As part of our focus on nurses from Fife and Tayside for International Nurses Day, we talked to nurses about their career highs and lows.
There are 62,346 NHS nurses working in Scotland. Of those, 3780 nurses work for NHS Fife, 92% of them female.
We spoke to three who all carry out different roles.
Alison Orr started as a nurse just a year ago in Ward 51 at Victoria Hospital in Kirkcaldy.
She decided to retrain after being made redundant from her role as an Onboard Manager with British Airways.
During the pandemic, this was the ward used to treated patients with Covid-19.
“I had to get up to speed really fast. And I’d say my career high and low was the same day.
“We’d had a very challenging night. A patient had gone into respiratory failure and sadly passed away.
“It was a desperately sad and hard night.
“We only have 10 rooms on the ward and you can’t help but develop a relationship with people.
“Two of us decided to walk the family back to their car and although we wanted to, we couldn’t even hug them and that was really hard.
“We managed to keep it together, but once we were back inside the hospital, we burst into tears.
“We just both stood and cried.
“After going back to the ward the nurse in charge gave us time. She made us a cuppa and gave us the chance to regroup. Being part of a team like that makes it feel like we are a family. We all went into it together and came out of it together.”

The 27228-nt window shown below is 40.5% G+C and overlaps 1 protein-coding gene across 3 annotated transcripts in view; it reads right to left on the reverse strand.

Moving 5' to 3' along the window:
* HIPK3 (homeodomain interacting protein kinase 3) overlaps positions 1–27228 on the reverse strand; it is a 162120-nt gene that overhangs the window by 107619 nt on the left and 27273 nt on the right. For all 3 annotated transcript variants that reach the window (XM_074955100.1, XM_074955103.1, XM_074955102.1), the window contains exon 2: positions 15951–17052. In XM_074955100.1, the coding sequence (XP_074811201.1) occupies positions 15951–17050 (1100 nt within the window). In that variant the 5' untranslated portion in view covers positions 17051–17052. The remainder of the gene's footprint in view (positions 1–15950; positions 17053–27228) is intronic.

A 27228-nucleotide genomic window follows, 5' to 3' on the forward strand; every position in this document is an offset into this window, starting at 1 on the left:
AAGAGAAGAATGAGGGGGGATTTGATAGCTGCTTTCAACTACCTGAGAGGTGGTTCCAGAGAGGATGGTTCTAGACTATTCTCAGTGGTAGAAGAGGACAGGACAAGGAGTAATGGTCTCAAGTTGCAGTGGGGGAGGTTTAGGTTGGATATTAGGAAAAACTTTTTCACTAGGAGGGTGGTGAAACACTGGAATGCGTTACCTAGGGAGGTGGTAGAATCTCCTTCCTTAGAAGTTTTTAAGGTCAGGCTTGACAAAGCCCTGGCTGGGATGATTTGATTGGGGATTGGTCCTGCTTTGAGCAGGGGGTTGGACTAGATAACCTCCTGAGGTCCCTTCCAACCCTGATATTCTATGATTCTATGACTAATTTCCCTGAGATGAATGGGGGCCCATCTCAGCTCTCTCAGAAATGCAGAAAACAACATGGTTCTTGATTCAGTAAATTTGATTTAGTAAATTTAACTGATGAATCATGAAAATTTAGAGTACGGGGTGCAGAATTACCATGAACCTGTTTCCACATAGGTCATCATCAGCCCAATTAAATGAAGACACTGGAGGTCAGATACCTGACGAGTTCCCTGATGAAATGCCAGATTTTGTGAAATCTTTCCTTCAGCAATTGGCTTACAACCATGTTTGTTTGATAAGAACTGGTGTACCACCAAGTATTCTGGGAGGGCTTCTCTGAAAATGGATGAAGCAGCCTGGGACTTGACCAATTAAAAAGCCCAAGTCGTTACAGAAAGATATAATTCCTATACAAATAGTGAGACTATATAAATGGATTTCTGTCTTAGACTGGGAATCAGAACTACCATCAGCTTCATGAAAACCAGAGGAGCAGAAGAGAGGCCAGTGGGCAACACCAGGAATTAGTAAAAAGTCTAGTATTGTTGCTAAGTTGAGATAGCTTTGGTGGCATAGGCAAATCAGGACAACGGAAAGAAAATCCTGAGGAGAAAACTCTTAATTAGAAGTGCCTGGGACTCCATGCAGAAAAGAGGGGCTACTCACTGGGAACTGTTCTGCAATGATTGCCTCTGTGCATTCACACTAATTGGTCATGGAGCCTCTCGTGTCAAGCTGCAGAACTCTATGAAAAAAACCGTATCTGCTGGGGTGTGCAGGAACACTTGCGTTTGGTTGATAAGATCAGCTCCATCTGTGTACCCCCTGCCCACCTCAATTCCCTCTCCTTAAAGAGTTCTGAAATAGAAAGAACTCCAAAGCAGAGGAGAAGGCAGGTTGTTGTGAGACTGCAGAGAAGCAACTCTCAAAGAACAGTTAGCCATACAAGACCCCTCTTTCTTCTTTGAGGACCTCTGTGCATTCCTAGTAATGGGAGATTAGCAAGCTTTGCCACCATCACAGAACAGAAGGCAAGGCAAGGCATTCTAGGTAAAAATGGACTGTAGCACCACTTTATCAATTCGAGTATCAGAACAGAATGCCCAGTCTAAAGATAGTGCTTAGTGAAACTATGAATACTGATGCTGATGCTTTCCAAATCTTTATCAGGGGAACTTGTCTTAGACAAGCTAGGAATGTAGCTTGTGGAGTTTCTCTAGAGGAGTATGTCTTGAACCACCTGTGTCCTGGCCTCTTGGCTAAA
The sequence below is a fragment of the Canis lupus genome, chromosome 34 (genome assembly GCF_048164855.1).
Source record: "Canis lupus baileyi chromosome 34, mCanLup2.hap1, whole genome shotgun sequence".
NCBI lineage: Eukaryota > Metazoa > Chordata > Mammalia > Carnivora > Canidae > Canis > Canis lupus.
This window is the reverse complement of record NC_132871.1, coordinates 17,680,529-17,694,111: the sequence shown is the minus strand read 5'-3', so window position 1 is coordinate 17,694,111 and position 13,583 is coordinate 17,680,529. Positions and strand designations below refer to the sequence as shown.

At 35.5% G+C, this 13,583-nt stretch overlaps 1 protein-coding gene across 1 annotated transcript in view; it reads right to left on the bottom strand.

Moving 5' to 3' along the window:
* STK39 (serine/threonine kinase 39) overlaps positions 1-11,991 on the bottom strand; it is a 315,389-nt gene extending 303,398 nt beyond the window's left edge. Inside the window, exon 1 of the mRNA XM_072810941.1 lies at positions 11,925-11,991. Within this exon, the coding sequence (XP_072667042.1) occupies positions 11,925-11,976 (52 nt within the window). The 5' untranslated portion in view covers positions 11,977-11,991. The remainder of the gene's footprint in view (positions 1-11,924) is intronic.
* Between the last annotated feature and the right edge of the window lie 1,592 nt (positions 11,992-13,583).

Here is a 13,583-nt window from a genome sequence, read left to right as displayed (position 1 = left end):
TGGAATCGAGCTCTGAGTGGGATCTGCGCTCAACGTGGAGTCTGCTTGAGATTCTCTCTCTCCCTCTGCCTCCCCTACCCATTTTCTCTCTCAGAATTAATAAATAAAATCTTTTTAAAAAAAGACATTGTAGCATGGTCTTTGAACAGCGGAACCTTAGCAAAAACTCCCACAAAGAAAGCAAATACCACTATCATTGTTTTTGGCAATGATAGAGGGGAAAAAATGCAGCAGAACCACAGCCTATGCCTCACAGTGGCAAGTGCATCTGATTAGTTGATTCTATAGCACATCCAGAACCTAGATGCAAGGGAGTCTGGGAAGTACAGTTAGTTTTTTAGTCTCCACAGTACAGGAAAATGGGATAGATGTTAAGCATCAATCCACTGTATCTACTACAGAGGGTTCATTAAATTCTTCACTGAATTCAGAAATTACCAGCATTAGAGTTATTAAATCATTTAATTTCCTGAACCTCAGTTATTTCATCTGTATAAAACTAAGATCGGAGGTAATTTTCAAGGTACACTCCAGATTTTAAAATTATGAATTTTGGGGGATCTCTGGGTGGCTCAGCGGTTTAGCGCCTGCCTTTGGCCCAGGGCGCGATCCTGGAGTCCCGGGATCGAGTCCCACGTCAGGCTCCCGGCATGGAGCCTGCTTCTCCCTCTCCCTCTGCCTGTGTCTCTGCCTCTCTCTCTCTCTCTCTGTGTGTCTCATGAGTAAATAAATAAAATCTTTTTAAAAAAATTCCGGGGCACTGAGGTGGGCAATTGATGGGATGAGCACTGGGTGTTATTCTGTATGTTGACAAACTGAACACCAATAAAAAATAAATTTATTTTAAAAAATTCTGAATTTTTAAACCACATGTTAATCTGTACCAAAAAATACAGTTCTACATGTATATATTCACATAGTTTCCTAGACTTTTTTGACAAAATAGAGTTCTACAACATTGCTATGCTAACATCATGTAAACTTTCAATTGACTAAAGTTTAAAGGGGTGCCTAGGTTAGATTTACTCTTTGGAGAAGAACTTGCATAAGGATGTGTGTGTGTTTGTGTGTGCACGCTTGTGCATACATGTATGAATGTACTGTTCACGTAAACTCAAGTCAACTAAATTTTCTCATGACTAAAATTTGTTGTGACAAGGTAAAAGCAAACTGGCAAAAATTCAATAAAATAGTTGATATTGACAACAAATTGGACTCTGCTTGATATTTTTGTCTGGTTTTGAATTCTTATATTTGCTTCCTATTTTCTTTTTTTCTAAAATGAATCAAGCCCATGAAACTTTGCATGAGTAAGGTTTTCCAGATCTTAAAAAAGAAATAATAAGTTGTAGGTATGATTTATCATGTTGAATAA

Nicola Robertson, Associate Director of Nursing has been in nursing for 30 years.
She admits there are more opportunities to carve out different careers and futures within the profession, which is a welcome step forward.
“The developments in nursing during the course of my career have been huge.
“The potential for nurses to further their careers now has never been better and there are lots of different routes into nursing too.
“Nurses can train to become highly specialised in their field, advanced practitioners, train in other areas or go into research for example.”
But for Nicola, one thing still remains the same.
“Nurses are here to deliver the best care possible and come to work to deliver a high standard of care.”
Amy Piper is a Family Nurse Supervisor who has been working in the NHS for over 30 years.
The Family Nurse Partnership is a nurse-led service which supports first-time young parents, building their confidence and helping them to make positive choices.
The programme begins early in pregnancy, with Family Nurses visiting their client regularly at home offering guidance in a number of areas including child development, parenting skills, breastfeeding, diet, education, and employment.
Working together more with the mums and families has been the biggest change she has seen and gives a fresh approach to delivering the best care.
She said: “What we know is appreciated is that the mums have one professional the whole way through. We get to know them well, they learn to trust us and talk.
“It gives them experience of a positive relationship with a professional. It’s a partnership – they are experts in their own lives and what is right for them.”
- If you would you like to thank a nurse who has made the difference, please let us know by emailing email@example.com